Lat/Long: 39.9000, -79.7167
Located in southwest Pennsylvania, south-southeast of Pittsburgh, Uniontown is the county seat of Fayette County. English settlers from Virginia began moving into the area that would become Uniontown in the 1760s. In 1776, proprietors surveyed and laid out a plat for a village, and on July 4, posted notices for a lottery for plots. The new village was known as "the Town of Union," or Beesontown, named for Henry Beeson, original proprietor of the land. The town was sparsely occupied and settled until after the American Revolution. When the Pennsylvania General Assembly established Fayette County in September 1783, Uniontown became the county seat. By 1790, its population had grown to 11,402. In April 1796, the General Assembly incorporated Uniontown as a borough. Congress' decision to route the National Road through Uniontown brought additional growth and prosperity, as shopkeepers, hoteliers, farmers, and town officials clamored to accommodate those traveling the thoroughfare. Situated as it was on the National Road, only twelve miles from Virginia, Uniontown became a natural focal point for the Underground Railroad. Uniontown began to decline with the advent of the Baltimore & Ohio Railroad, which supplanted the National Road as the main passenger route west.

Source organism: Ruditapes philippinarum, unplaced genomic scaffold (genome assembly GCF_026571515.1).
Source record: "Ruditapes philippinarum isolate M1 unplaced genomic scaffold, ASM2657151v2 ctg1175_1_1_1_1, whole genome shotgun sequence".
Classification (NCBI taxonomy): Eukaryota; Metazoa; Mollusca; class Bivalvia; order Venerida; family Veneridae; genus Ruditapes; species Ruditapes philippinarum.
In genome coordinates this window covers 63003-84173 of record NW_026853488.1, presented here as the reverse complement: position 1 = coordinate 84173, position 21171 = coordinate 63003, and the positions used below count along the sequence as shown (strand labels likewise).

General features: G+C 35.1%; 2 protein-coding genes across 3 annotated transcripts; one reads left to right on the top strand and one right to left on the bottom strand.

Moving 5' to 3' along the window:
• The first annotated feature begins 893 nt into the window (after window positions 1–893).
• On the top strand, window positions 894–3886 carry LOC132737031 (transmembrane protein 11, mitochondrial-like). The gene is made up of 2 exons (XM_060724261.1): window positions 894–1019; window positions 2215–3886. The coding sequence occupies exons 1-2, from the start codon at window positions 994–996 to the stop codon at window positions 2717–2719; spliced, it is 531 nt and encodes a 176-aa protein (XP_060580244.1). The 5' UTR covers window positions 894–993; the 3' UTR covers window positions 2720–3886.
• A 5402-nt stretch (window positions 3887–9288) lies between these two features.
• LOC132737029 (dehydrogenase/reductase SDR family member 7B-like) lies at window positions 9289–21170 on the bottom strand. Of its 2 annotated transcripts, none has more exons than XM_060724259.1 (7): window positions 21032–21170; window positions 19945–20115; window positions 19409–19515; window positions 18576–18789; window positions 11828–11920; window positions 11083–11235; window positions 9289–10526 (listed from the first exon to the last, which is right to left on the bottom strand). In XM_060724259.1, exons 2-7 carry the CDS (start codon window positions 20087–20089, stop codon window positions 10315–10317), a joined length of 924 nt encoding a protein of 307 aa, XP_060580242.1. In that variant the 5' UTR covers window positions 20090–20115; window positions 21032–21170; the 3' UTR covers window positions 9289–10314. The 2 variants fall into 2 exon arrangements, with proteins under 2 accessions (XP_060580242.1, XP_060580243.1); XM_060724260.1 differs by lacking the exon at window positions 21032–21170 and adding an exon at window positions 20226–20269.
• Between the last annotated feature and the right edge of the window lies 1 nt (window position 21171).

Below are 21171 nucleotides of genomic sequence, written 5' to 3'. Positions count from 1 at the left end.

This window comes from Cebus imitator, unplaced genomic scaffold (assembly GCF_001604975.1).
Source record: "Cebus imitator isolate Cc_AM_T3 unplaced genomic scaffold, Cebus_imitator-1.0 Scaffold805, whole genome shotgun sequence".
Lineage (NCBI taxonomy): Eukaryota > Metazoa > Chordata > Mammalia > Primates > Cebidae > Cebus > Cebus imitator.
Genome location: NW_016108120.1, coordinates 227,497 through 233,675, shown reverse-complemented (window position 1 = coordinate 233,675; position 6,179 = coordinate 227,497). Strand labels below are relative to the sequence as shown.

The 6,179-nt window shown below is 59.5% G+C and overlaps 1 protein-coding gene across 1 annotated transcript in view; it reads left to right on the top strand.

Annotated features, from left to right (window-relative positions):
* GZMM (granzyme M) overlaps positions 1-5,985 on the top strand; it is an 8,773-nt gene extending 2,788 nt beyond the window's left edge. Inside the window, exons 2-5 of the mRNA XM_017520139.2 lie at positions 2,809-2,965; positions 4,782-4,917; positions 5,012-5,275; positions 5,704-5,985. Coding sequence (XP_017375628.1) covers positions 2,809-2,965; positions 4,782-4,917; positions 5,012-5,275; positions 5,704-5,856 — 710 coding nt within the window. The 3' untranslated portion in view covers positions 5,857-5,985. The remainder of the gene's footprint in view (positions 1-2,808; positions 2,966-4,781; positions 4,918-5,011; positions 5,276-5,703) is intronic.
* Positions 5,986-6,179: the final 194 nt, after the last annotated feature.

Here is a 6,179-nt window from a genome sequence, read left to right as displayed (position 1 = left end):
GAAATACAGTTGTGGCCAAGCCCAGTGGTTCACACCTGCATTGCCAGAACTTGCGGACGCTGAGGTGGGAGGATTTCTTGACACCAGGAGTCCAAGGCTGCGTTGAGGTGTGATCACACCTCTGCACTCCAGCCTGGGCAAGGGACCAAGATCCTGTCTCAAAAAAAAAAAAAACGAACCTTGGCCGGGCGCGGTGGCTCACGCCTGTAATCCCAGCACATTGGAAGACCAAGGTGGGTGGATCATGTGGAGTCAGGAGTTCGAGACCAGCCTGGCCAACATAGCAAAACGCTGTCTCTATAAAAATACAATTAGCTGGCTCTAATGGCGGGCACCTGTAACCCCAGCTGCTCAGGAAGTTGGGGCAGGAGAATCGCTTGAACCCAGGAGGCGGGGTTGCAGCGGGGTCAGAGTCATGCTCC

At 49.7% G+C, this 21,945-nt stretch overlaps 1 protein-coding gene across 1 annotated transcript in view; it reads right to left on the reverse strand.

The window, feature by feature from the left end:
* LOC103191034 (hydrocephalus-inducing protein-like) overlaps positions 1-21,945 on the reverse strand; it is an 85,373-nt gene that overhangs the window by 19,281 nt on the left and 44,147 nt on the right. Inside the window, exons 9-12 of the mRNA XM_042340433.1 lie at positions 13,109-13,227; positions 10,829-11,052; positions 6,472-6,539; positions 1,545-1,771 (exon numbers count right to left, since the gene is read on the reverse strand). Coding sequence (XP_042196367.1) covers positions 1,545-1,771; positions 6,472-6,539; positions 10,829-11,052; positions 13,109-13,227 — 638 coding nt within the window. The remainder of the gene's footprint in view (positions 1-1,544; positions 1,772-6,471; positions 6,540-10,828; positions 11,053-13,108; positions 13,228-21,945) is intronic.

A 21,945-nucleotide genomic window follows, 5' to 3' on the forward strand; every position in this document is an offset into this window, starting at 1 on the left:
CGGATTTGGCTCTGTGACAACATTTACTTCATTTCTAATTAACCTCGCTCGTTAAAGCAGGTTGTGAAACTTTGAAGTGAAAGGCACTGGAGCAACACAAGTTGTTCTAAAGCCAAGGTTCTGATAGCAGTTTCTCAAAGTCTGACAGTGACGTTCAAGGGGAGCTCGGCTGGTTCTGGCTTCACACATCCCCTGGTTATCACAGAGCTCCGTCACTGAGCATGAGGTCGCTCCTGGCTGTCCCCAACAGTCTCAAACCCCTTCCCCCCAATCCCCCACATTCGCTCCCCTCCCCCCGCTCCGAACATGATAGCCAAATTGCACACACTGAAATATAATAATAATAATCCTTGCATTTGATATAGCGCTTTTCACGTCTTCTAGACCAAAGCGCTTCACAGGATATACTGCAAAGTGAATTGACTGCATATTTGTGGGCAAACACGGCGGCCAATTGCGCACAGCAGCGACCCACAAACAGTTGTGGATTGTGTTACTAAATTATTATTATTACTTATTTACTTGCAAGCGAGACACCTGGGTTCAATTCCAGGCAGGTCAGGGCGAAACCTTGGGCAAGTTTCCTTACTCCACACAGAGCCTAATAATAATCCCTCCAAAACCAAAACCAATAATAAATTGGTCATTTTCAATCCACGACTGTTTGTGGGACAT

Webster's New Geographical Dictionary (Springfield, MA: Merriam-Webster, 1988), 1250; Franklin Ellis, ed., History of Fayette County, Pennsylvania, with Biographical Sketches of Many of its Pioneers and Prominent Men (Philadelphia: L. H. Everts, 1882), 279-80; James Hadden, A History of Uniontown the County Seat of Fayette County Pennsylvania (Uniontown, PA: James Hadden, 1913), 8-16, 424, 426; William J. Switala, Underground Railroad in Pennsylvania (Mechanicsburg, PA: Stackpole, 2001), 41.